BOSTON, Aug. 3, 2014 – Imagine it’s the early 1900s; ladies are headed to the salon to get coiffed and primped. Thanks to Madame C. J. Walker, America’s first self-made female millionaire, plenty of hair and cosmetic products are available. Yet today, the estate of this legendary businesswoman, Villa Lewaro, needs legal protection to avoid demolition.
The National Trust for Historic Preservation has sounded the alarm at more than 250 threatened historic sites through its annual 11 Most Endangered Historic Places list, and currently identifies 47 historic sites in its portfolio of National Treasures where the Trust is taking direct action to protect these places across the country that stand at risk. Many of these significant places represent rich African American history, including Atlanta’s Sweet Auburn District, the Malcolm X-Ella Little Collins House in Boston and Philadelphia’s Joe Frazier’s Gym. Recognizing how essential these sites are to America and the education of future generations, Toyota Motor Sales’ (TMS) Jim Colon decided to join the preservation party.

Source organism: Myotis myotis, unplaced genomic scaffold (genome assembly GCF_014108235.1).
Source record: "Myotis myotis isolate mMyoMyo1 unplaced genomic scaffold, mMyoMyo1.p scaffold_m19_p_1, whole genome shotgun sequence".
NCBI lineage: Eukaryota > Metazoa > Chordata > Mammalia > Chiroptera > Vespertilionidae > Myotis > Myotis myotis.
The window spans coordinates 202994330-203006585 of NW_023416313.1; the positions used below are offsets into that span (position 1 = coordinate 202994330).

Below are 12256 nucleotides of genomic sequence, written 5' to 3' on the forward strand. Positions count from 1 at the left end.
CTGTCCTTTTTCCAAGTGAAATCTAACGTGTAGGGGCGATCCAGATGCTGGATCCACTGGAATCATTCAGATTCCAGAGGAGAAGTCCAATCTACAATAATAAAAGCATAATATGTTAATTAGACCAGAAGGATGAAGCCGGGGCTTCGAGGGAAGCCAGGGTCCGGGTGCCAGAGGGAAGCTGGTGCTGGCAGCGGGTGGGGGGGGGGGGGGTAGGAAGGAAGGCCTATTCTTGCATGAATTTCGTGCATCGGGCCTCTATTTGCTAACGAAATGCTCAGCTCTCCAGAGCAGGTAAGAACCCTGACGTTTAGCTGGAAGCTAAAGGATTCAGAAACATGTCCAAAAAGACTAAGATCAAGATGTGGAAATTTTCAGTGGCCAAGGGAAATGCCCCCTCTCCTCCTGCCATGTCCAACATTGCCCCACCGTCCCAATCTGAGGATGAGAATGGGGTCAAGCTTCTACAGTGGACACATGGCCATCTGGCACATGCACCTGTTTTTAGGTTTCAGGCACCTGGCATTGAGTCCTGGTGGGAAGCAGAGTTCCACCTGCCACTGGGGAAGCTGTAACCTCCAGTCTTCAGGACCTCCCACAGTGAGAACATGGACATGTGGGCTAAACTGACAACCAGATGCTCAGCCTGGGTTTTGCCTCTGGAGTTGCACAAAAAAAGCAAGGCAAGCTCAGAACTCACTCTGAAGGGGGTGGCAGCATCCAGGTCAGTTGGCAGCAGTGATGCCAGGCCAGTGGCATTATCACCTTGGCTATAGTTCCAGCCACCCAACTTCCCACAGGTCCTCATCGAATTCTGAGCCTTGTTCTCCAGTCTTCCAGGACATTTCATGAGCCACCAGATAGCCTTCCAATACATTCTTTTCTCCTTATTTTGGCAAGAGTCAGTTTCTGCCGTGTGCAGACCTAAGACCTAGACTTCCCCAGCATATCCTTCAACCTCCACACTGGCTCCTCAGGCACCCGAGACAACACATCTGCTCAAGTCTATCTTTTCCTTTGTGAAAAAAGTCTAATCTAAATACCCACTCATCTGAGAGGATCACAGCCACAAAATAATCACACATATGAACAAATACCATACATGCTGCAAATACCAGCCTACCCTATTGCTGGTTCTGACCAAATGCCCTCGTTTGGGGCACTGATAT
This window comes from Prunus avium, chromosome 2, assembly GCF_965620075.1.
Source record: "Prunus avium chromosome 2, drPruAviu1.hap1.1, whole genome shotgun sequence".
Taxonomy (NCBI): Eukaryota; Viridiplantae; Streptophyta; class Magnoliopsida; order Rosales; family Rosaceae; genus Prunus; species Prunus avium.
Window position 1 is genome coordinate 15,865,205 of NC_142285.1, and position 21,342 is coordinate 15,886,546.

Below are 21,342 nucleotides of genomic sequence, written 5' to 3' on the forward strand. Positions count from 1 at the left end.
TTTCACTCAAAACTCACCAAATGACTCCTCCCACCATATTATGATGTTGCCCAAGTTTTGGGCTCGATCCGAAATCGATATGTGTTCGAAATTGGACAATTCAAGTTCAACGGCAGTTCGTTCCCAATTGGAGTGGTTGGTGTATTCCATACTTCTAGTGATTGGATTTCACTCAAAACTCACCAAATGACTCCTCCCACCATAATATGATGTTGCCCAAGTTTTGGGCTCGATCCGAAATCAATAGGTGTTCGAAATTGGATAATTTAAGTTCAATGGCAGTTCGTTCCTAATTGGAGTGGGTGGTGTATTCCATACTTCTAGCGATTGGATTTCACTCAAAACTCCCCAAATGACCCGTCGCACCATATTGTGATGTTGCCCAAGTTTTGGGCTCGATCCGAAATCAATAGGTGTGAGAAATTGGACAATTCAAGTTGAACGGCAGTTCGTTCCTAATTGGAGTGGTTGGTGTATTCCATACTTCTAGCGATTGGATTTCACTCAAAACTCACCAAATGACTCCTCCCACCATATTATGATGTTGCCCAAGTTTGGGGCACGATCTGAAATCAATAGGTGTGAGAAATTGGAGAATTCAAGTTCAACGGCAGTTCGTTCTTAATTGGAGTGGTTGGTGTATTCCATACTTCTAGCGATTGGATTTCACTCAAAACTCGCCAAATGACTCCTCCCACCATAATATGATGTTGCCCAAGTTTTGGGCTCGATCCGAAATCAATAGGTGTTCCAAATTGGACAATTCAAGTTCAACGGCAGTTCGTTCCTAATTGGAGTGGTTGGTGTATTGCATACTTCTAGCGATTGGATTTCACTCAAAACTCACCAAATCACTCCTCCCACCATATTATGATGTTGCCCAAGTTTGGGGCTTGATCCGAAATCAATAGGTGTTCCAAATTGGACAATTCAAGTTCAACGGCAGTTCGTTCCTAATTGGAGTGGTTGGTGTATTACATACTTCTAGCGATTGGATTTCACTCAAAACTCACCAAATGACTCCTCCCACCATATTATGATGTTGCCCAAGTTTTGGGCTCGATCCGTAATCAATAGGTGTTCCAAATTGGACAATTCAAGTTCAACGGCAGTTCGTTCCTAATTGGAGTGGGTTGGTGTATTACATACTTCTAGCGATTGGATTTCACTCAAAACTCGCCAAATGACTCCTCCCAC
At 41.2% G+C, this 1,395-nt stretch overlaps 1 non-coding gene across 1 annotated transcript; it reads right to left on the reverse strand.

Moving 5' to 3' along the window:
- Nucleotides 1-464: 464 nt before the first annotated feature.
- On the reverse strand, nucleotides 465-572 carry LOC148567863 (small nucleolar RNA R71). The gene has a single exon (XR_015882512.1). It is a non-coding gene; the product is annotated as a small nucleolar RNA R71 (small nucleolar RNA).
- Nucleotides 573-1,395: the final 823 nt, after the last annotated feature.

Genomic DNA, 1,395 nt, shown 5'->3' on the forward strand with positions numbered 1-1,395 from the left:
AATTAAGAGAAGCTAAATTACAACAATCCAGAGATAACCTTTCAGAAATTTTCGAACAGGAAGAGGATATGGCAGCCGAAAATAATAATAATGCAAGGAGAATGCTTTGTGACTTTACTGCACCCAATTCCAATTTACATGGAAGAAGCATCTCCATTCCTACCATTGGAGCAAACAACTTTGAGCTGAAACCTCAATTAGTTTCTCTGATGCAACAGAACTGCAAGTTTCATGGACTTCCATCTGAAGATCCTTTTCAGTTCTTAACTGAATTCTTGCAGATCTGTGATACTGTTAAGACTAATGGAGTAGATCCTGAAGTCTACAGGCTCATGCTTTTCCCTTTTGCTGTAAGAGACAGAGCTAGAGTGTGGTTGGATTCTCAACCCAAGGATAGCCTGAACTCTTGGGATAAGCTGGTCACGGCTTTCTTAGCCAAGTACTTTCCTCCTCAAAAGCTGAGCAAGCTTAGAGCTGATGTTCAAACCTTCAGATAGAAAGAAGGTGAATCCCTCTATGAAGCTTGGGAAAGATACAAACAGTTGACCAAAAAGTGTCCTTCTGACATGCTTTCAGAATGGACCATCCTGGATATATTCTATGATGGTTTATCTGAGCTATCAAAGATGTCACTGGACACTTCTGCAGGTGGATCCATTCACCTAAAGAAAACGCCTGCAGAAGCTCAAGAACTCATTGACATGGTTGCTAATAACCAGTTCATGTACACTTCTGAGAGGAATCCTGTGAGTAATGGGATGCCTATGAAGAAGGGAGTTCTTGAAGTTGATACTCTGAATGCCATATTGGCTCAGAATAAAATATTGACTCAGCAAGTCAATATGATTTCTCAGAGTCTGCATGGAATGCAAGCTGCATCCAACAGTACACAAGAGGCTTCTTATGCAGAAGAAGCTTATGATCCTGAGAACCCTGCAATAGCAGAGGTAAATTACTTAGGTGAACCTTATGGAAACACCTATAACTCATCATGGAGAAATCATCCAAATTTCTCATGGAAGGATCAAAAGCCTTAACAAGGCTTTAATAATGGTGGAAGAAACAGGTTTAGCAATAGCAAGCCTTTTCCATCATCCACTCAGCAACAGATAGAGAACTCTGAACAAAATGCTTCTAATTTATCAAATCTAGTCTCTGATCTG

To help safeguard these iconic American landmarks, Toyota has donated $10,000 to The National Trust for Historic Preservation. A symbolic check was presented to the National Trust executives at the 2014 National Association of Black Journalists (NABJ) Convention & Career Fair in Boston during an apropos workshop – “Telling our Story: Keeping the History of African American Historic Places Alive and in the Spotlight.” The session, presented by the National Trust and sponsored by Toyota, encouraged journalists to report on endangered African American historic sites as part of the effort to save them.
NABJ is thankful to our Corporate Partner, Toyota for this generous contribution. For more read here.